In the Palouse region of Washington, in the town of Waverly, just across Hangman Creek, is the Waverly Cemetery, where one can find a number of Lemons.
Most notable to me was my great-great-grandmother Diana Catherine Hainer Lemon.
From the Waverly Gazette, Friday, February 7, 1908 (with my corrections):
Mrs. D.C. Lemon, died at the home of her son, J.A. Lemon, Waverly, Wash, Thursday, Jan. 30, 190 the cause of death being the infirmities incident to old age.
Diana Catherine Haine[r] was born at St. Catherine[s], Canada, May 27, 1827. She was married to Isaac Lemon in Burford, Canada, Jan. 24, 185. Nine children came to bless this union, seven of whom survive her. Shortly after their marriage, Mr. and Mrs. Lemon moved to Eri[e] county, Pa., where she resided until ten years after the death of her husband. Last April Mrs. Lemon __ moved to Waverly to live with her son, J.A. Lemon.
Mrs. Lemon was a devoted Christian and had been a church worker for more than 60 years. She was 80 years, 8 months and 3 days old at the time of her death, and while she had lived beyond the limit of ordinary lives, her death was a sad bereavement to her loving children, who have the earnest sympathy of all. Interment was in the Waverly cemet[e]ry.
My great-grandmother Merta Lemon was the ninth of the nine children mentioned. My grandmother was the eighth of Merta’s eight children.
Other Lemons were also present.
There were several of those bathtub-shaped demarcations, with no indication of their purpose. Most of them were concrete, but Abby’s was made out of metal pipe.
I had always thought of Alaska as too far away to visit easily, but SEA-JNU is only about two hours, so it’s closer than Los Angeles, and perfect for an I’ve-never-been-there-and-I-only-have-three-days-but-I-want-to-go-somewhere getaway.
People were still wearing masks, but not with much diligence. They would wear a mask into, say, a coffee place, then take it off to eat or drink. But if they got up to order something else or use the restroom, they didn’t put it back on again. And no one seemed to care. A sign on a local government building said that almost 70% of the population had had at least one vaccination dose, so there probably isn’t much need for masks at this point.
Juneau is a little beat-up looking, but in a charming frontier town way, full of quirky rustic houses, historic bars (loud ones), and stairs tucked away between buildings to help you climb the steep hills. Cruise ships don’t return until July, so there were no crowds. And the setting is spectacular.
Occasionally I would catch myself thinking that this would be a nice place to live, and then I would remember those cruise ships full of tourists, and the cold winters with five-hour days, and the fact that it’s basically a strip of land 35 miles long that has no road connection to anywhere else.
That last was probably why meals were so expensive.
- The Mount Roberts tram is worthwhile, but is probably better on a non-foggy day. Visibility was about 30 feet, so hiking didn’t seem very promising.
- There are a lot of ravens, making a variety of sounds, including a pretty decent chicken imitation.
- The Devil’s Club Brewing Co. is worth a visit if you’re ever up that way.
- I saw more Bald Eagles over the weekend than I’d ever seen before.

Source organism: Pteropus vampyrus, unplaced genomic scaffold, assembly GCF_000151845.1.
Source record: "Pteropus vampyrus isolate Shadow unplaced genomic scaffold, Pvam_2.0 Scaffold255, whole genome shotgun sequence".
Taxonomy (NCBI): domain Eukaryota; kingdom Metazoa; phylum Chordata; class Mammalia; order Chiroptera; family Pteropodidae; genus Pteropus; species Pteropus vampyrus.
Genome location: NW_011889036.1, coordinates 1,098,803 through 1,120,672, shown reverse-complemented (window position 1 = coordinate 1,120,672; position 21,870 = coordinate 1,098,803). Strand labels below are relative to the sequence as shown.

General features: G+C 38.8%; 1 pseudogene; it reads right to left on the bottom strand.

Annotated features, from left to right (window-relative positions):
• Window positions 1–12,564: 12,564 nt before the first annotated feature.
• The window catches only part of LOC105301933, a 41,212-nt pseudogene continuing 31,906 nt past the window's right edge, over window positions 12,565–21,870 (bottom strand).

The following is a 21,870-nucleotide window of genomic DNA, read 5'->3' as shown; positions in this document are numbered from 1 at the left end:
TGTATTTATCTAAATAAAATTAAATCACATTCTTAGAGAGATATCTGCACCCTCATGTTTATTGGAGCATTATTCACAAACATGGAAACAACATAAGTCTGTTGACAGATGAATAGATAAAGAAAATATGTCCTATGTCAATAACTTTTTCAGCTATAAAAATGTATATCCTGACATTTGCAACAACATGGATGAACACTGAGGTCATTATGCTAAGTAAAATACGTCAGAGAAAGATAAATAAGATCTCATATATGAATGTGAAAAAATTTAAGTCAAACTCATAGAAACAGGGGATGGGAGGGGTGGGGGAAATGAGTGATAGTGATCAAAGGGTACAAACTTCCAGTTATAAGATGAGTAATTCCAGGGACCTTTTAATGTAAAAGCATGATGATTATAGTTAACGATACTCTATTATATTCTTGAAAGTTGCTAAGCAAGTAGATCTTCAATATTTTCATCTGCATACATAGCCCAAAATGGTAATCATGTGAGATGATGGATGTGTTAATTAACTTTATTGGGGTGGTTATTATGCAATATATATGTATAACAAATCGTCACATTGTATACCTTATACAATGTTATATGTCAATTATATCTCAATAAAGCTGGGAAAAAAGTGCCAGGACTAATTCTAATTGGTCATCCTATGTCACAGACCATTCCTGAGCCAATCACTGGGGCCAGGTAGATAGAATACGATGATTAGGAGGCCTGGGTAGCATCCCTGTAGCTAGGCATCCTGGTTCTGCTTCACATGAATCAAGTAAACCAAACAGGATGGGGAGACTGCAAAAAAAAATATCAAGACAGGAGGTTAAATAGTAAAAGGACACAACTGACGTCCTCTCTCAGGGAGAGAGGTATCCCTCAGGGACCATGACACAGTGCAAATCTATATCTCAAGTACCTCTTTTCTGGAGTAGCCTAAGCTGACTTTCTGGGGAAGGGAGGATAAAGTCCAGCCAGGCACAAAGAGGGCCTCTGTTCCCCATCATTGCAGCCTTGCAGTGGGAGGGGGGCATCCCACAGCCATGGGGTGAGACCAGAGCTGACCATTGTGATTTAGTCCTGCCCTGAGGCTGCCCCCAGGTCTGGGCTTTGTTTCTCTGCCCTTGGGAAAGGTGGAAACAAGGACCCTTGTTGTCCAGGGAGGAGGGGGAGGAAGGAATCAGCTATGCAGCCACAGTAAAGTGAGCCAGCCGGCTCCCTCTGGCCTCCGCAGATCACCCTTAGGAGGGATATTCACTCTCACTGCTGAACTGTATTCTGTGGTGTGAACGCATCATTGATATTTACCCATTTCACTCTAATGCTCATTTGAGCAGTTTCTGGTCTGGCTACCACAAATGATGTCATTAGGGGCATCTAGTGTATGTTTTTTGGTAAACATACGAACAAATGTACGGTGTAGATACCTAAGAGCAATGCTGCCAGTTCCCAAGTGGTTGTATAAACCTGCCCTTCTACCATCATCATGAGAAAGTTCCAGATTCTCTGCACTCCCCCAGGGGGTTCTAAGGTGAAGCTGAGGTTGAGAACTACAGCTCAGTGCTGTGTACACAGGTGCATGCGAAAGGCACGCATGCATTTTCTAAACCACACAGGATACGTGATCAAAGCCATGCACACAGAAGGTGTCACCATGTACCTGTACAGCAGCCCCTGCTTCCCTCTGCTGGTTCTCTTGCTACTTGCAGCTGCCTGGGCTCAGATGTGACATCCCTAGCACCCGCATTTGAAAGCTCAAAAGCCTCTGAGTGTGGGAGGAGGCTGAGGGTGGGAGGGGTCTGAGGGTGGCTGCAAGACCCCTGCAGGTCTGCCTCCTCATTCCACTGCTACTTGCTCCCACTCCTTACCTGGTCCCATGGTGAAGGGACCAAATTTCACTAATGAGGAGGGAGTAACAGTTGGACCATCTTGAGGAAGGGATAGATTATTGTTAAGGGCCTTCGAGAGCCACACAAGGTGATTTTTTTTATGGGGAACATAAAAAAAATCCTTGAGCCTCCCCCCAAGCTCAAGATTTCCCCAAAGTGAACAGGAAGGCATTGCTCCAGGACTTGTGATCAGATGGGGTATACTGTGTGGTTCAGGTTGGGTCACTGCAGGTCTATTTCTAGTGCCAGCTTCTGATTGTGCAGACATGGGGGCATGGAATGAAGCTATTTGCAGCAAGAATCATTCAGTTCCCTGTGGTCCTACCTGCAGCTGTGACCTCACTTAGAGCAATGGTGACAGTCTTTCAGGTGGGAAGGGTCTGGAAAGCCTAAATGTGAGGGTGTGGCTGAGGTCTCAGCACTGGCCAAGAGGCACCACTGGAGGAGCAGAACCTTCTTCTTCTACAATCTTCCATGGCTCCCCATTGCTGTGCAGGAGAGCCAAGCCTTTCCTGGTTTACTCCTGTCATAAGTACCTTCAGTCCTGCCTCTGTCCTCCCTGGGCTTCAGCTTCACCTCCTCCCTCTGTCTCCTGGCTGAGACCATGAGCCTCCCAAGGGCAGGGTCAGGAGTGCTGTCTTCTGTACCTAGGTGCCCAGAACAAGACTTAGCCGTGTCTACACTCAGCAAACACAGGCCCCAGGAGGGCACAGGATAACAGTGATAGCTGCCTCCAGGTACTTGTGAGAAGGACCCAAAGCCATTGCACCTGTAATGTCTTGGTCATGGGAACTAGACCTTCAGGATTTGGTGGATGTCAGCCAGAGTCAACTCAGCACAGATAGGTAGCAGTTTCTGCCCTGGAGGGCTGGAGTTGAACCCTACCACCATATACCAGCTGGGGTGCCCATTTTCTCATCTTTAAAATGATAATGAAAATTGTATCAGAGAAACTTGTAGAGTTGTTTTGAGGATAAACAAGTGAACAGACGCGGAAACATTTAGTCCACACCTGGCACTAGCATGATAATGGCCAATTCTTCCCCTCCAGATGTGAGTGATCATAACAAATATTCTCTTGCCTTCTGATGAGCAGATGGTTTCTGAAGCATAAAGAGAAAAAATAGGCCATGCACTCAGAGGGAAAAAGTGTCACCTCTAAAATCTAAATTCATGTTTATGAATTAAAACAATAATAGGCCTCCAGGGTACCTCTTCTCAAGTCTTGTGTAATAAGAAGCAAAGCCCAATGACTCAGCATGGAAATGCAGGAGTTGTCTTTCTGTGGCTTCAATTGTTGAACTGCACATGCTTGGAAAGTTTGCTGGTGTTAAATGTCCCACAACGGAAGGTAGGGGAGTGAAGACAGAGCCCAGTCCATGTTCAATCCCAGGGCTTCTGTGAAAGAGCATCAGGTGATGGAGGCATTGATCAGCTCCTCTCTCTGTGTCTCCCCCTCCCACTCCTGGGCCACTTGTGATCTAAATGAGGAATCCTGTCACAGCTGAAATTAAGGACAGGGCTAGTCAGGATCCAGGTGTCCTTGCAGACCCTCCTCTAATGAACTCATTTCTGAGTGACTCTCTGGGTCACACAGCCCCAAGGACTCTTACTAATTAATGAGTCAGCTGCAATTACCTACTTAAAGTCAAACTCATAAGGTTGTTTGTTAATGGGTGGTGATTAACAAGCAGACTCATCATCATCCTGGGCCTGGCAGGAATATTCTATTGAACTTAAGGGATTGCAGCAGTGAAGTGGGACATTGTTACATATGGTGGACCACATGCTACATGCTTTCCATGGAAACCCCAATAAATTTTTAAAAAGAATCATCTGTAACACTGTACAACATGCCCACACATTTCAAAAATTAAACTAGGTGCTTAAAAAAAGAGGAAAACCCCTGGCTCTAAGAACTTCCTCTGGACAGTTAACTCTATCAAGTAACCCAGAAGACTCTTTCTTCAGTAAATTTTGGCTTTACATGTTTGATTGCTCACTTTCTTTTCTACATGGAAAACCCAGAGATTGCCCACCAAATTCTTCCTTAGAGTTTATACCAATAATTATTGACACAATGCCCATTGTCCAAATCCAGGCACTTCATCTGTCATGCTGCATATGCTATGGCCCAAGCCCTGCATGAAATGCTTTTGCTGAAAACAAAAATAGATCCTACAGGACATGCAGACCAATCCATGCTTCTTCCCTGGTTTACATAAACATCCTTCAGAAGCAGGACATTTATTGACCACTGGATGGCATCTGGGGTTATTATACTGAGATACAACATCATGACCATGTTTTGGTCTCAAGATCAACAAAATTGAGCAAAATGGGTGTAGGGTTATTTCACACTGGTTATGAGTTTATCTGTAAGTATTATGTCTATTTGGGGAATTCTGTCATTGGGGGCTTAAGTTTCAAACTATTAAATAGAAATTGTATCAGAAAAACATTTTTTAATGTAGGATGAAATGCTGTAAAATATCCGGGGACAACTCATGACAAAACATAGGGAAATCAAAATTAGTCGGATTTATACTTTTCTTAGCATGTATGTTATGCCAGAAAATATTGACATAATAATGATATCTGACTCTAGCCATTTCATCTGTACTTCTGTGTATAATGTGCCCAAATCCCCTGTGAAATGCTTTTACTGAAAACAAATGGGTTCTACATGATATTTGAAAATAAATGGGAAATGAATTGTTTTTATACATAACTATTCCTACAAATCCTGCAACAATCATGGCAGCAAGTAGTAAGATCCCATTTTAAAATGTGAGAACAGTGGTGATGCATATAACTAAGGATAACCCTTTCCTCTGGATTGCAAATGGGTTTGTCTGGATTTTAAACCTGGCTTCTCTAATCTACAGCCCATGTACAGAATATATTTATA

30 years in Santa Barbara and I never saw a whale in the wild. The various whale watching excursions in Juneau guarantee that you’ll see whales. They can do that because the area is the Humpback summer home, and in the relatively compact waters of Auke Bay, their spouts make them easy to spot. Whales don’t keep a low profile. They don’t even really try.
The excursions were completely shut down for over a year and have only been up and running again for a few weeks. Our shuttle driver was a loquacious former New Yorker named Vince who moved to Juneau shortly after 9/11 and never looked back. He pointed out everything of interest along the way. At the end of the day, he dropped each of us off wherever we wanted to go.
The first whale we saw was a female that’s been summering in these waters for at least 40 years (as long as they’ve been tracking them). The other was her four-month-old calf. The calf breached once, but I wasn’t fast enough to get it on video. Numerous surface appearances, though.
I can also confirm that “Here, boy” doesn’t work any better for whales than it does for coyotes.
The excursion included a visit to Mendenhall Glacier, although that’s approximate. The hike to the glacier is about eight miles, so showing up at 5:00 PM doesn’t allow for anything more than the much shorter hike to Nugget Falls.
There had been a number of recent bear sightings around the glacier. I didn’t see any, though, which was both a disappointment and a relief.
It is the Rawn Way.
Deckhand Dave’s sells some pretty decent Baja-style fish tacos, which makes sense given that Juneau is in Baja Alaska.
I’m staying at the Alaskan Hotel & Bar. The late-Victorian hotel and one-time brothel was built in 1913, making it the oldest hotel in Juneau.
Not the oldest bar, however. That would be the Imperial Saloon, right around the corner, which dates to 1891. There are also several other historic bars within a block or two. And some non-historic bars. And music emanating from several of them. And a whole lot of sketchy bar people talking loudly long into the night. I can sleep through almost anything, but this is really testing my skills.